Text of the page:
Rahab might have said, “I don’t think it’s essential to tie a piece of line in my window. Can’t I be saved just as well without it, since I believe in the God of Israel? I have faith, and I have shown it by my work in hiding the spies. You cannot suppose that I will perish simply because I have not complied with this regulation about a scarlet cord.” In a similar manner there are many today who inquire whether they may not omit certain duties which they consider to be nonessential to salvation. Instead of walking in God’s perfect will by immediate and complete obedience, they seek “enough” obedience to stay in the Lord’s acceptable will. But obedience does not come in shades of gray, it is black and white — yes or no. The first prophetic word the Lord gave me to speak was in a gathering of leadership for the fellowship I was a part of at that time. As I wrestled with God wanting Him to use someone else (anyone else would do), He spoke clearly to me, “Obey Me, or deny Me!” God didn’t try to understand my inadequacies. He didn’t want my “top ten” reasons for resisting His leading. All He wanted was my obedience. The Lord’s desire and delight in obedience should not surprise us, for He has told us “To obey is better than sacrifice” (1 Samuel 15:22).Rahab’s obedience arose out of real faith. For when she tied the scarlet cord in the window, she expressed her confidence in the fact that Jericho would be destroyed, and she would be saved because she had received a promise to that effect. The writer of Hebrews said it was her faith that rescued her. “By faith Rahab the harlot did not perish with those who were disobedient” (Hebrews 11:31). She would not have hidden the spies if she had not believed in their God. If her faith had failed her, she would not have complied with the covenant’s requirement to hang the scarlet cord in the window. We, too, must obey in faith. The obedience of the slave is worth little; the obedience of the child is precious, for it is the fruit of love. Keeping God’s commands because of a slavish fear of punishment lacks the very heart of obedience, for love is absent. Because we trust in Jesus for the salvation of our souls, it is our joy to do His least desire.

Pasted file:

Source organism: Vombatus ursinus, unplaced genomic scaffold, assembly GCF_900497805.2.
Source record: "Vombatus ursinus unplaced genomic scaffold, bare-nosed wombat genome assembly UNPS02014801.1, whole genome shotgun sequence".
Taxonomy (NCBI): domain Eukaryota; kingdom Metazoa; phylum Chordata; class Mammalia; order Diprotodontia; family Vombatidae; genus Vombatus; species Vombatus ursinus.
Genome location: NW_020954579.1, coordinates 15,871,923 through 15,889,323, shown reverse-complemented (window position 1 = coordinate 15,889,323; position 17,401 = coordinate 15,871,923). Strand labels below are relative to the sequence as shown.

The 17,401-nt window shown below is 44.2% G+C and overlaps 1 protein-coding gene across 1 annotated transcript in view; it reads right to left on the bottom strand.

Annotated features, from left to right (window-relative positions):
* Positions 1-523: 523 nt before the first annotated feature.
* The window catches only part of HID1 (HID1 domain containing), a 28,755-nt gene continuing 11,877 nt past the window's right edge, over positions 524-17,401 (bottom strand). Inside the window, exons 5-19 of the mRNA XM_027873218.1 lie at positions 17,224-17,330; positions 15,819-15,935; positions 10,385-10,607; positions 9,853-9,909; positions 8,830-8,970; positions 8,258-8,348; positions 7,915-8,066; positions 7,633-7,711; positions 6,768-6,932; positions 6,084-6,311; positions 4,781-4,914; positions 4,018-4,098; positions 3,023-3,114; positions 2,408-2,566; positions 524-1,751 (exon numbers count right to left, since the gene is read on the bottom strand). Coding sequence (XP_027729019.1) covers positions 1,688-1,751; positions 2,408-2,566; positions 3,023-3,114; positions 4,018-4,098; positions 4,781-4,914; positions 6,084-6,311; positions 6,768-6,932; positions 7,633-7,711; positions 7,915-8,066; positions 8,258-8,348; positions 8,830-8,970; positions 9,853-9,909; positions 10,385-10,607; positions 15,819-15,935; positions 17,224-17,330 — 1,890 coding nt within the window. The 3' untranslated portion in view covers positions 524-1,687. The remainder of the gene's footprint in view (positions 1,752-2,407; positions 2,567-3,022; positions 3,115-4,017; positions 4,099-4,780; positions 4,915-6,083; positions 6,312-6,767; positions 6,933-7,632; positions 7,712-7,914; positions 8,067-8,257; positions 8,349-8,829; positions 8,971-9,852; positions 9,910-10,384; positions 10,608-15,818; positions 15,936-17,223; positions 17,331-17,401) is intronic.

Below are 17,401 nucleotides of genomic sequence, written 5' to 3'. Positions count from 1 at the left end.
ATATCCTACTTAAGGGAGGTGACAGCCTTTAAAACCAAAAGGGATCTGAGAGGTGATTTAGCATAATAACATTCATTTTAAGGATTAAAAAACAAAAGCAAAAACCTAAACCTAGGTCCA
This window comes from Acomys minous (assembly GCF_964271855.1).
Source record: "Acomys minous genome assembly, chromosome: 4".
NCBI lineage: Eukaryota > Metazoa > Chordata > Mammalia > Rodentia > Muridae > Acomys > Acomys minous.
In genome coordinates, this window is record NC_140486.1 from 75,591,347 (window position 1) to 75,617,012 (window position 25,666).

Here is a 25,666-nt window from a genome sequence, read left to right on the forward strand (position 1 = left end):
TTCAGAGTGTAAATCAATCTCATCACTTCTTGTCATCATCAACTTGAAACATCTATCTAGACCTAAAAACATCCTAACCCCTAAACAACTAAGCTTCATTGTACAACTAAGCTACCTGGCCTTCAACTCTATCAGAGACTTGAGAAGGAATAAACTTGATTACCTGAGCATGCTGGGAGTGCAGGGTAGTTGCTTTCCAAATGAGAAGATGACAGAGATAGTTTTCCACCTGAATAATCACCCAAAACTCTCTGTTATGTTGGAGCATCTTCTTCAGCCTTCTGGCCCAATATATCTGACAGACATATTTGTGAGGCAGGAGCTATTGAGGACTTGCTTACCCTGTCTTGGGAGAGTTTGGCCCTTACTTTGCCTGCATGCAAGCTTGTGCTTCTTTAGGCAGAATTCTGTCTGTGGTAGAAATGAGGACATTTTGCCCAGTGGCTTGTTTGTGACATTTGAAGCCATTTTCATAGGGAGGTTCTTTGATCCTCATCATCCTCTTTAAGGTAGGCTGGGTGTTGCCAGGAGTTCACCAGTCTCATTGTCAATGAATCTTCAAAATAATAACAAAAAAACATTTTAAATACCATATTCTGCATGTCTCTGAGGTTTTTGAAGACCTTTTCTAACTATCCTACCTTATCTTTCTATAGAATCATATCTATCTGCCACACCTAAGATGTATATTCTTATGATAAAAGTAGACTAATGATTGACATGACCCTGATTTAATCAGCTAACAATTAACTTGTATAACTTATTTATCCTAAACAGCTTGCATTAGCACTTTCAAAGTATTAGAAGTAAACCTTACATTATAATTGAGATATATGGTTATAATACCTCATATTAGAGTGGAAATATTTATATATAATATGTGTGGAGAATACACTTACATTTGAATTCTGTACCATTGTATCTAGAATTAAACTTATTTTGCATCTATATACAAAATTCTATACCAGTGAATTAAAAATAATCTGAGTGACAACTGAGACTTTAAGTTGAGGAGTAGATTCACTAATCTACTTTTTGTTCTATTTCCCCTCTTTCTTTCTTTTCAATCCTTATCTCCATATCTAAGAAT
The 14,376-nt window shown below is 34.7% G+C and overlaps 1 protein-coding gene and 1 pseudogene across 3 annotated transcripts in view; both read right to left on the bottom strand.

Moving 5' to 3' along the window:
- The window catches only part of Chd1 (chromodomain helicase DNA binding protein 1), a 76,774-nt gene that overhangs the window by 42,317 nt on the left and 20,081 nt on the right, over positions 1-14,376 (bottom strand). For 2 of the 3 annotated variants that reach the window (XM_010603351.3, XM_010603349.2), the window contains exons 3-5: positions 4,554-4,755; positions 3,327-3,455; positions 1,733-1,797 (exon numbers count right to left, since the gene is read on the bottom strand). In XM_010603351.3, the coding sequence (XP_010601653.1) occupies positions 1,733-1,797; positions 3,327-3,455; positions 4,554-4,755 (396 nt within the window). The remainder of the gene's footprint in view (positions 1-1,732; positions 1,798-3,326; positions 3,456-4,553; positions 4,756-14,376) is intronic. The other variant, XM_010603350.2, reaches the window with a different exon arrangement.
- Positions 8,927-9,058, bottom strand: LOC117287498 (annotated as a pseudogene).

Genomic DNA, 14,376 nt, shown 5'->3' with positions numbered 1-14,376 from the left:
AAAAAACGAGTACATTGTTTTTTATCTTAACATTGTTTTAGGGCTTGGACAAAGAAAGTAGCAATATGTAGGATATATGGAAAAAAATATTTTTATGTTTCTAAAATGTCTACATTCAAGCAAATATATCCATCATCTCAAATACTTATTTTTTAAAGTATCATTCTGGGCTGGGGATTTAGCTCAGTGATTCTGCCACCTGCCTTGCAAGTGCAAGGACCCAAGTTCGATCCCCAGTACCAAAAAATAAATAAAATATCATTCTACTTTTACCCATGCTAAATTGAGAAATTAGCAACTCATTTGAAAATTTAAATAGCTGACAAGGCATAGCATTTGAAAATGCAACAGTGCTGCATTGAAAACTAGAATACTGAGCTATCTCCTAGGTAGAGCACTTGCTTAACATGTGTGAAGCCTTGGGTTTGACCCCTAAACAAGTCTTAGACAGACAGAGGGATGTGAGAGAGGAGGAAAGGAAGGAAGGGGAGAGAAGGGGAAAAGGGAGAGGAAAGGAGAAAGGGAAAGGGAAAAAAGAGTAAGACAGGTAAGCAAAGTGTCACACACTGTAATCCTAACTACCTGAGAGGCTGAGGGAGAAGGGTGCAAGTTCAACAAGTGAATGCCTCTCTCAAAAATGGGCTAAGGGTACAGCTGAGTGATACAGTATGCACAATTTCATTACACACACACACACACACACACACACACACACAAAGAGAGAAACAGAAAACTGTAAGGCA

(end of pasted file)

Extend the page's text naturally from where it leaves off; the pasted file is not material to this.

An Open Declaration
Rahab tied the scarlet cord, not in some secret part of the home where others could not see it, but in her window where all could observe. It was her public declaration of faith. This is not to say that everybody understood what she meant by it. It was sufficient that those in secret with her understood. She hung out the red signal from the window, where it could be seen by those who needed to see it. It was not that she wished to attract attention, but she was bound to make a public sign, and she did it.

As believers and followers of Jesus, we, too, are bound to make a public declaration. Jesus said that if we profess Him as Lord before the world, that He would declare us His own before all of heaven.
“Therefore whoever confesses Me before men, him I will also confess before My Father Who is in heaven. But whoever denies Me before men, him I will also deny before My Father Who is in heaven” (Matthew 10:32–33).

Jesus was willing to take off His transcendent majesty and become like us. He stepped out of eternity and into time; and then, not only lived as a man but died as a man though He was without sin and undeserving of death. How can we fail to not only confess but proclaim His great love?
Let us never be ashamed of the One Who has freed us from all shame! The wonder is that He is not ashamed of us. If He was not ashamed to take our nature upon Himself and die for us, we need never blush to bear His name and exclaim His greatness. Come forward, you trembling ones, tie the scarlet cord in your window, and say, “We are His, and we proclaim it!”

Let us be certain it is the scarlet cord we tie in our window—a declaration of true faith in His precious blood. We must be careful not to confess before the world our church (no matter how grand it might be) nor our doctrine (regardless of how correct it is), but our Lord and the power of His overcoming blood! If Jesus Christ and His substitutionary atonement is your hope, proclaim it — proclaim it boldly, and let there be no mistake about it. Tie the scarlet cord in your window, and if nobody else is pleased with it, the Lord will smile upon you, and you will be a sweet fragrance to Him. In the dead of the night on the first Passover, we do not know if anyone saw the blood upon the lintel and the two side posts in the land of Egypt, but God saw it, and it is written,
“When I see the blood, I will pass over you” (Exodus 12:13). When God sees our simple confidence in His dear Son, and perceives us resting upon the cleansing power of Jesus’ blood, He will accept us as His very own and our house shall stand when others fall.

The Mark Upon Our Hearts
Every Christian ought to make their faith in the precious blood visible in many ways. It ought to be evident in our daily conversation. If we are resting in the blood of Jesus, we should be unable to talk for fifteen minutes without people perceiving that we are followers of Jesus. Every Christian ought to be so marked for God that one cannot be with them for long without perceiving that they belong to Him. I wish we were all peculiar people in the respect that the blood‑mark of Christ has set us apart as not our own, but bought with a price. May the Lord grant that it to be so with us!

Whoever we are and wherever we go, we must have the scarlet line hung from the windows of our hearts. Dedicate the whole house of your heart to God — from the upper attic to the very basement. Let not even the smallest room be left which has not been dedicated to Jesus Christ and marked by His blood. Let us be obedient believers, and do our small part by having His blood as the only emblem we are trusting in for safety. In faith, let us declare for all to see our trust in the cleansing power of Jesus’ blood. For only those who have passed through the “red sea” of His blood can come into the promised land of His presence.